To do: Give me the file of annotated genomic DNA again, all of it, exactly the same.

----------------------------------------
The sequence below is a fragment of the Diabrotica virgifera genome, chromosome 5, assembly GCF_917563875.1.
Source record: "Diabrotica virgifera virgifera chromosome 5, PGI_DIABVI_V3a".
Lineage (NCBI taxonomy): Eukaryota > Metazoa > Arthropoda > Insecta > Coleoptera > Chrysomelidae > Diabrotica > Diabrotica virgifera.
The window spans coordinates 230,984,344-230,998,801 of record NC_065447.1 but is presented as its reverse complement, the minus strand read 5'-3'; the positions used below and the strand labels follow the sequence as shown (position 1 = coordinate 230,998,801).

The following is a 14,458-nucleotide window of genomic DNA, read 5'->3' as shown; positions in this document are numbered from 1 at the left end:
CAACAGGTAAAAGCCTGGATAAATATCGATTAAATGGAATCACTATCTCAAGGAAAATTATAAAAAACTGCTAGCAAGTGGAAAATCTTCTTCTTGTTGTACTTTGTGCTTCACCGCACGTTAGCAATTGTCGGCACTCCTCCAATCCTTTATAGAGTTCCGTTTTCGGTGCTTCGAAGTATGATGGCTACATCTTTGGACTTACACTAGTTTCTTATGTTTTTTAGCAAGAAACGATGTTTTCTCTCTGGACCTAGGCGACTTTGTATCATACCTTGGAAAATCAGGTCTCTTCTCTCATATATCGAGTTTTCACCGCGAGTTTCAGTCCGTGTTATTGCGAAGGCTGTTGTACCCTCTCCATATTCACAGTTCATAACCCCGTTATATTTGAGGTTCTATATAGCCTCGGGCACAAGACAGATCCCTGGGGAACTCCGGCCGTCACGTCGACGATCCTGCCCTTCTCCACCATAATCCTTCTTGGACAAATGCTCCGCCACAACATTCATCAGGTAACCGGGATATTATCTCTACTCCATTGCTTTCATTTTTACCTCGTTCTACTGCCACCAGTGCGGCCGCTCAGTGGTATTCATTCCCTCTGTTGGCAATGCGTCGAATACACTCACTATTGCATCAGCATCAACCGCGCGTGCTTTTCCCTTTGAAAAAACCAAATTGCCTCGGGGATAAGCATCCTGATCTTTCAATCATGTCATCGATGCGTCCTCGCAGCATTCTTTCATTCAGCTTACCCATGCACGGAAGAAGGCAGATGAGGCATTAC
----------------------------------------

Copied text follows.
The sequence below is a fragment of the Diabrotica virgifera genome, chromosome 5, assembly GCF_917563875.1.
Source record: "Diabrotica virgifera virgifera chromosome 5, PGI_DIABVI_V3a".
Lineage (NCBI taxonomy): Eukaryota > Metazoa > Arthropoda > Insecta > Coleoptera > Chrysomelidae > Diabrotica > Diabrotica virgifera.
The window spans coordinates 230,984,344-230,998,801 of record NC_065447.1 but is presented as its reverse complement, the minus strand read 5'-3'; the positions used below and the strand labels follow the sequence as shown (position 1 = coordinate 230,998,801).

The following is a 14,458-nucleotide window of genomic DNA, read 5'->3' as shown; positions in this document are numbered from 1 at the left end:
CAACAGGTAAAAGCCTGGATAAATATCGATTAAATGGAATCACTATCTCAAGGAAAATTATAAAAAACTGCTAGCAAGTGGAAAATCTTCTTCTTGTTGTACTTTGTGCTTCACCGCACGTTAGCAATTGTCGGCACTCCTCCAATCCTTTATAGAGTTCCGTTTTCGGTGCTTCGAAGTATGATGGCTACATCTTTGGACTTACACTAGTTTCTTATGTTTTTTAGCAAGAAACGATGTTTTCTCTCTGGACCTAGGCGACTTTGTATCATACCTTGGAAAATCAGGTCTCTTCTCTCATATATCGAGTTTTCACCGCGAGTTTCAGTCCGTGTTATTGCGAAGGCTGTTGTACCCTCTCCATATTCACAGTTCATAACCCCGTTATATTTGAGGTTCTATATAGCCTCGGGCACAAGACAGATCCCTGGGGAACTCCGGCCGTCACGTCGACGATCCTGCCCTTCTCCACCATAATCCTTCTTGGACAAATGCTCCGCCACAACATTCATCAGGTAACCGGGATATTATCTCTACTCCATTGCTTTCATTTTTACCTCGTTCTACTGCCACCAGTGCGGCCGCTCAGTGGTATTCATTCCCTCTGTTGGCAATGCGTCGAATACACTCACTATTGCATCAGCATCAACCGCGCGTGCTTTTCCCTTTGAAAAAACCAAATTGCCTCGGGGATAAGCATCCTGATCTTTCAATCATGTCATCGATGCGTCCTCGCAGCATTCTTTCATTCAGCTTACCCATGCACGGAAGAAGGCAGATGAGGCATTAC